An Unexpected Consequence of Bitcoin Volatility

Wednesday, June 9th, 2021

Yesterday, I saw the following news summary:

DOJ recovers most of Colonial Pipeline ransom
The Justice Department announced Monday that it had recovered about $2.3 million of the $4.4 million in bitcoin

Now, my first thought when I read this was “That is not most!”. However, by the barest margin of the dictionary definition of “most”, it is.

$2.3 million is indeed a razor-thin majority of $4.4 million. Of course, that’s not really what we think of when we hear “most”. If I borrow $100 from you and then pay you back just $51, you would not tell people “Oh, it’s fine, Paul paid me back most of my money”. “Never loan Paul money”, that is what you’d say.

Upon reading more about this story, I realized that headline was actually correct, though the sub-head was quite misleading. By way of explanation, here’s a brief timeline:

May 7, 2021: The DarkSide ransomware gang attacked Colonial Pipeline, taking pipeline management systems down.

May 8, 2021: Colonial Pipeline paid DarkSide a ransom of 75 bitcoins to undo the attack. Amusingly, while DarkSide did provide Colonial with a tool to restore their network, it was so slow that Colonial ultimately restored operations using their own backups.

Around this time, that ransom was widely reported as nearly$5 million”. This shorthand made sense, as the average reader is not likely to be familiar with the current price of bitcoin.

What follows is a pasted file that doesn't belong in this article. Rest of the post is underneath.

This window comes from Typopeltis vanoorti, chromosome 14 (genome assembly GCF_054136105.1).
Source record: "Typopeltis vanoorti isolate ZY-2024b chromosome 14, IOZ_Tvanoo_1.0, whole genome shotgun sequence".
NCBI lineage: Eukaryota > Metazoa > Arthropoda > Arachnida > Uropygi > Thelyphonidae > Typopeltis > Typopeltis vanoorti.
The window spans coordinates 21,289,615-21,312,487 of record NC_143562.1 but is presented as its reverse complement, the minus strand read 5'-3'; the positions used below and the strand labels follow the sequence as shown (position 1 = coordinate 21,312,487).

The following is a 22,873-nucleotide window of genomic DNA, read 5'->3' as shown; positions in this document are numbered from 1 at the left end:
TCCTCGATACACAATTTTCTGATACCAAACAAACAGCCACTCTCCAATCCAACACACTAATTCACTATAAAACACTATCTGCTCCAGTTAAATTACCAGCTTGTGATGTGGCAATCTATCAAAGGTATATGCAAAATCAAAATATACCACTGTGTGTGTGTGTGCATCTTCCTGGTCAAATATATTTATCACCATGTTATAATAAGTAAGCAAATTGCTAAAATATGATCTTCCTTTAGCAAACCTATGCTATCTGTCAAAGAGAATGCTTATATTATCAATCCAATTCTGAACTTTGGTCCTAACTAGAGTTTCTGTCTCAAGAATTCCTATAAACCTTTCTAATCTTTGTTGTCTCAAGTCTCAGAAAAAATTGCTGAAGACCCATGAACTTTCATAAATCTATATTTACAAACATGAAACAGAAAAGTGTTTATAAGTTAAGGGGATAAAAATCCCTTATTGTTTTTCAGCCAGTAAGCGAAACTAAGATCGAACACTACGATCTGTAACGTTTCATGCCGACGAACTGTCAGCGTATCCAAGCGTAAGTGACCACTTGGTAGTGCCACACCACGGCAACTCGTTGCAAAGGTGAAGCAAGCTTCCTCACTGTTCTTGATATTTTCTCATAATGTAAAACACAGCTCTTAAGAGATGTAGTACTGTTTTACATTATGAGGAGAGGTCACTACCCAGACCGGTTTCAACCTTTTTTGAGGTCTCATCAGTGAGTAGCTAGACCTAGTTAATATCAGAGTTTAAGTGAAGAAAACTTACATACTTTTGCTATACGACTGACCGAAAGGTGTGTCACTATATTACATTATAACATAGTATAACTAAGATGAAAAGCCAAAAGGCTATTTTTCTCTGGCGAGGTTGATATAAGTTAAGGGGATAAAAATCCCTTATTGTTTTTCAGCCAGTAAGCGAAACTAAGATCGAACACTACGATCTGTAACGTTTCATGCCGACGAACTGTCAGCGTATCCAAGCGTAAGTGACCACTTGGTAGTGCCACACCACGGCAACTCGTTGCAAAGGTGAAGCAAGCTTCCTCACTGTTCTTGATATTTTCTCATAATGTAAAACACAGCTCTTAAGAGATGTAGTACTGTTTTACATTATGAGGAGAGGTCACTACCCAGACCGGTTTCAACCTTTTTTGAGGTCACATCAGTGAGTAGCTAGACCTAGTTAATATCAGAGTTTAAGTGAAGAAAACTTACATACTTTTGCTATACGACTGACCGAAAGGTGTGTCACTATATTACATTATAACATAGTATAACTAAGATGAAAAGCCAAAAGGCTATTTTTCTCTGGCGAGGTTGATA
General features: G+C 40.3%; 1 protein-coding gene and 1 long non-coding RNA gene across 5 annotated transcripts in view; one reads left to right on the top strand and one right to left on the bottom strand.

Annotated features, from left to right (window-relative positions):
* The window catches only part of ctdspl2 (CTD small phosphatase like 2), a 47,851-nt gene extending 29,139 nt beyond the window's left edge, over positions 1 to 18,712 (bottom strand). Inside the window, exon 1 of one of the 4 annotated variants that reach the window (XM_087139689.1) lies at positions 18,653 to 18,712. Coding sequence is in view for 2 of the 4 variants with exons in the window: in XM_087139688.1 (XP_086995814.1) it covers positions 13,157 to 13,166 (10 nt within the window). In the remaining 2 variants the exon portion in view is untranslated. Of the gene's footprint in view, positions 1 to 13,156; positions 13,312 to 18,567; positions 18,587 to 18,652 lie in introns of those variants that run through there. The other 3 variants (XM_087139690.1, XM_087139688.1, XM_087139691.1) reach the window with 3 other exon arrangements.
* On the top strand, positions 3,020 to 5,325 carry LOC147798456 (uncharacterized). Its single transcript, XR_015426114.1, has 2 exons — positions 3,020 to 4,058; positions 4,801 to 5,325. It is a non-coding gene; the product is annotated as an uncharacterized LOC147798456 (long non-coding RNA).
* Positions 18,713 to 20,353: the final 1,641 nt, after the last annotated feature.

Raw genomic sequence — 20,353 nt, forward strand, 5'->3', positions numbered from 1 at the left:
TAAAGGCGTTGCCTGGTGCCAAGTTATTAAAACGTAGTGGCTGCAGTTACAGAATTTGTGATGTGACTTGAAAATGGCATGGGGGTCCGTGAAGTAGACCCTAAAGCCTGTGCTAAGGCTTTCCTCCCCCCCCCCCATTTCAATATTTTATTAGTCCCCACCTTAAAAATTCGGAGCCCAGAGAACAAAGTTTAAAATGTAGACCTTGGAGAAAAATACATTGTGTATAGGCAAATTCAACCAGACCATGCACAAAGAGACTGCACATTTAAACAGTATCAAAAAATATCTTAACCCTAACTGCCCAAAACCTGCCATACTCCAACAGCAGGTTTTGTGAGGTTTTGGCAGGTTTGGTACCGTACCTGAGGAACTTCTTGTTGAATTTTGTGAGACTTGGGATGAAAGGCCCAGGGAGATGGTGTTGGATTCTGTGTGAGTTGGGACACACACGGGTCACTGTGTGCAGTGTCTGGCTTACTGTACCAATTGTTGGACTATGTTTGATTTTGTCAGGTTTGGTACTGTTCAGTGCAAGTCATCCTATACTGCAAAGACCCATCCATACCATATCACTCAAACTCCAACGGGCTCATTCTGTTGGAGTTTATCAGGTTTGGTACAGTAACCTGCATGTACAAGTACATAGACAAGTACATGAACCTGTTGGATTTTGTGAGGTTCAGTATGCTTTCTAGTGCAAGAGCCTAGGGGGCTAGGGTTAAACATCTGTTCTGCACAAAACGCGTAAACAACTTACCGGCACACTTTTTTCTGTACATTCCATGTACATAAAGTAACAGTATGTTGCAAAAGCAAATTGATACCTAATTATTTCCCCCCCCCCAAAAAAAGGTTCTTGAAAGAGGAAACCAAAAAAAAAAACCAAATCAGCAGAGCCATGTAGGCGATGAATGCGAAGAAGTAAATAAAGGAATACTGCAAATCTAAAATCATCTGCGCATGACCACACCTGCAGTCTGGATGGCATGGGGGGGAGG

June 7, 2021: The Department of Justice announced they’ve recovered “$2.3 million” in cryptocurrency paid to DarkSide. The how of that is interesting from a technical perspective, but most reports focused on that “$2.3 million”, a number which is very misleading.

In point of fact, of the 75 bitcoins Colonial paid, 63.7 were recovered. That’s about 85%, a much more satisfying definition of “most”. The problem comes when reporters again convert that into US currency, because Bitcoin’s value has tanked in the month since the ransom was paid.

[Chart via CoinDesk]

On May 7, 1 bitcoin cost around $58,000, and 75 bitcoins cost around $4.4 million. On June 7, the value had fallen to around $35,000, making 63.7 bitcoins worth about $2.3 million. As a result, though Colonial Pipeline got back most of the actual asset they gave away, they’re currently still out a whole lot of money. They likely paid somewhere between $4 and $5 million back in May, and have now recovered an asset currently worth a bit over $2 million.

Given this wild price drop, Colonial may wish to keep that Bitcoin for now, in the hopes that its value will shoot back up in the future. In other words? HODL.

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